Back in the dotcom era many people made millions piling risk on risk as the market boomed then bubbled. When the bubble burst they lost everything. You must always look to spread your risk even when or especially when things are going great. Keeping all your money on the table and piling it up on each play will in the end break your bank. A lot of investors in crypto are feeling that pain right now and the “HODL” (a bitcoin community term referring to holding a cryptocurrency rather than selling it) incantation will not make them whole anytime soon.
Volumes indicate the liquidity of an asset. The greater the liquidity the easier it is to buy and sell, even when there is turmoil, and the lower the Bid-Offer spread and therefore the cost of trading. You want to avoid assets with tiny liquidity as when the shit hits the fan it will be costly to exit. Bitcoin has world-class liquidity. I run a crypoasset analysis site named Here is a screen-grab of the most liquid assets in the world.

This may seem like a silly question but am I able to buy and sell any and all cryptocurrency on the apps you listed? I wish I had seen this article a lil sooner…when searching for an app I read nothing but great things about coinbase. But it’s terrible. Fees are absurd, I can only buy (haven’t sold any thing yet bc I’ll incur more fees when I do so I’m waiting til its REALLY worth cashing in) 5 cryptos, and I can only get alerts for 3 of those 5. It’s awful. I want to be able to but whats looking good without having to pay crazy flat fees PLUS surcharges and international fees. It cost me $3 every time I buy…but I will divide my money up for the day to keep buying as it drops lower. So if I have $500 to put it, I’ll buy $100…if it drops I’ll buy another $100 and so on. But that will cost me $15 just to buy it. Is there an app that allows purchases for ALL cryptos with low fees????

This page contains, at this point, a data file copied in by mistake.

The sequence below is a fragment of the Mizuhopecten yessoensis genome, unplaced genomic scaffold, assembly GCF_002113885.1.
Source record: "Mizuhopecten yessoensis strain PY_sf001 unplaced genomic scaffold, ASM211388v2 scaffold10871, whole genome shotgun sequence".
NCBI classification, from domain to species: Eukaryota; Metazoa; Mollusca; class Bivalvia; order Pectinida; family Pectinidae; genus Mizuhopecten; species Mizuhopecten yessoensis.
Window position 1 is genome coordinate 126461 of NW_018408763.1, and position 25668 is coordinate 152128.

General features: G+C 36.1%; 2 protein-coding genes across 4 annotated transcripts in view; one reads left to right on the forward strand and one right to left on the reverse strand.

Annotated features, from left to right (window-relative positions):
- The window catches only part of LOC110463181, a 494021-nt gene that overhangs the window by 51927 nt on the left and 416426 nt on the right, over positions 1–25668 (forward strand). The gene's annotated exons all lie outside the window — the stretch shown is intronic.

The top of the order book will show you the lowest price at which someone is willing to sell a cryptocurrency, and the highest price at which someone is willing to buy it — but that doesn’t mean you can buy or sell the amount you want at that price. In fact, the amounts of a cryptocurrency that people are offering to buy or sell at the top of the order book are often quite small, which means that, if you’re trying to buy or sell a larger amount, you’ll have to go deeper into the order book: finding a counterparty who’s offering a price that isn’t as good as the “market price.”
So let’s take our hypothetical 1 BTC from before and take a short position on Ethereum. We are able to borrow 2.5 BTC worth of ETH and sell it. 30 minutes later, the price of ETH has plummeted 10%. Now we can close our short position, buying back 2.5 BTC worth of ETH; except now, since the price has dropped, we are buying more ETH than what we sold. Our borrowed coin can be payed back and we take the rest as profit!

If you are investing in coins for the long-term, the safest strategy is holding, but day-trading, or even casual trading can be profitable in the short term, allowing you to increase your stack relatively faster. Whether you’re a beginner to crypto trading or just trying to take a chance in this exciting new market, here are 10 mistakes you should avoid.
Always pay attention to Bitcoin. Most altcoins (every cryptocurrency except Bitcoin) are pegged more closely to Bitcoin than Asian currencies were to the USD during the Asian Financial Crisis. If Bitcoin price pump drastically, altcoins price can go down as people try to exit altcoins to ride the BTC profits; inversely, if Bitcoin prices dump drastically, altcoin prices can go down, too, as people exit altcoins to exchange back into fiat. The best times for altcoin growth appear when Bitcoin shows organic growth or decline, or remains stagnant in price.